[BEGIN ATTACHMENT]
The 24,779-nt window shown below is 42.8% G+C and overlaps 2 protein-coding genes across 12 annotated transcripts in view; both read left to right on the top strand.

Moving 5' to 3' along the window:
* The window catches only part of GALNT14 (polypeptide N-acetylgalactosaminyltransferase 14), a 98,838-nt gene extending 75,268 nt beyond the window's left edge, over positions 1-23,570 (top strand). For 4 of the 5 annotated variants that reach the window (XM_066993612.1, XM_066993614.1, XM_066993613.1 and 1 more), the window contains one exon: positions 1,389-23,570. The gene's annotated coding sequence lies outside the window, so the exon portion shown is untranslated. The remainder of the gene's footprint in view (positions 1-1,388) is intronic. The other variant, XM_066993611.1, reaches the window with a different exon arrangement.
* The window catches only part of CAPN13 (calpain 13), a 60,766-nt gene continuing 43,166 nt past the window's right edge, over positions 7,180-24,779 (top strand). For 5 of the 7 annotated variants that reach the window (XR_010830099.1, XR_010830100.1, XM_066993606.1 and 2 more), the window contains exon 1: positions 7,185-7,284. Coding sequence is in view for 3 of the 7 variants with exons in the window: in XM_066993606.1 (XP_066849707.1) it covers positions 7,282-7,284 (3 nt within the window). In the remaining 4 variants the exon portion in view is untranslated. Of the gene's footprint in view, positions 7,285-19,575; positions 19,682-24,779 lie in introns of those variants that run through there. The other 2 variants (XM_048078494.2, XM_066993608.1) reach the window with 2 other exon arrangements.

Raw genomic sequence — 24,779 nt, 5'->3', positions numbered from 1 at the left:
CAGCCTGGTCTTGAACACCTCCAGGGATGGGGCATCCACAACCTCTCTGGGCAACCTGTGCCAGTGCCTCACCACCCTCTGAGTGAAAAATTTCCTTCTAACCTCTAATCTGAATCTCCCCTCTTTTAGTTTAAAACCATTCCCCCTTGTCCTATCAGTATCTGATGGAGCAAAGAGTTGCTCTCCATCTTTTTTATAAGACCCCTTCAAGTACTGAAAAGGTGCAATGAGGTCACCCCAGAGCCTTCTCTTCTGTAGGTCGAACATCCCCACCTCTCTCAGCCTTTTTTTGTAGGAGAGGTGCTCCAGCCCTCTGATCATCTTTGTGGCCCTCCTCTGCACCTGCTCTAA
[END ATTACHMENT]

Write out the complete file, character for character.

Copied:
The 24,779-nt window shown below is 42.8% G+C and overlaps 2 protein-coding genes across 12 annotated transcripts in view; both read left to right on the top strand.

Moving 5' to 3' along the window:
* The window catches only part of GALNT14 (polypeptide N-acetylgalactosaminyltransferase 14), a 98,838-nt gene extending 75,268 nt beyond the window's left edge, over positions 1-23,570 (top strand). For 4 of the 5 annotated variants that reach the window (XM_066993612.1, XM_066993614.1, XM_066993613.1 and 1 more), the window contains one exon: positions 1,389-23,570. The gene's annotated coding sequence lies outside the window, so the exon portion shown is untranslated. The remainder of the gene's footprint in view (positions 1-1,388) is intronic. The other variant, XM_066993611.1, reaches the window with a different exon arrangement.
* The window catches only part of CAPN13 (calpain 13), a 60,766-nt gene continuing 43,166 nt past the window's right edge, over positions 7,180-24,779 (top strand). For 5 of the 7 annotated variants that reach the window (XR_010830099.1, XR_010830100.1, XM_066993606.1 and 2 more), the window contains exon 1: positions 7,185-7,284. Coding sequence is in view for 3 of the 7 variants with exons in the window: in XM_066993606.1 (XP_066849707.1) it covers positions 7,282-7,284 (3 nt within the window). In the remaining 4 variants the exon portion in view is untranslated. Of the gene's footprint in view, positions 7,285-19,575; positions 19,682-24,779 lie in introns of those variants that run through there. The other 2 variants (XM_048078494.2, XM_066993608.1) reach the window with 2 other exon arrangements.

Raw genomic sequence — 24,779 nt, 5'->3', positions numbered from 1 at the left:
CAGCCTGGTCTTGAACACCTCCAGGGATGGGGCATCCACAACCTCTCTGGGCAACCTGTGCCAGTGCCTCACCACCCTCTGAGTGAAAAATTTCCTTCTAACCTCTAATCTGAATCTCCCCTCTTTTAGTTTAAAACCATTCCCCCTTGTCCTATCAGTATCTGATGGAGCAAAGAGTTGCTCTCCATCTTTTTTATAAGACCCCTTCAAGTACTGAAAAGGTGCAATGAGGTCACCCCAGAGCCTTCTCTTCTGTAGGTCGAACATCCCCACCTCTCTCAGCCTTTTTTTGTAGGAGAGGTGCTCCAGCCCTCTGATCATCTTTGTGGCCCTCCTCTGCACCTGCTCTAA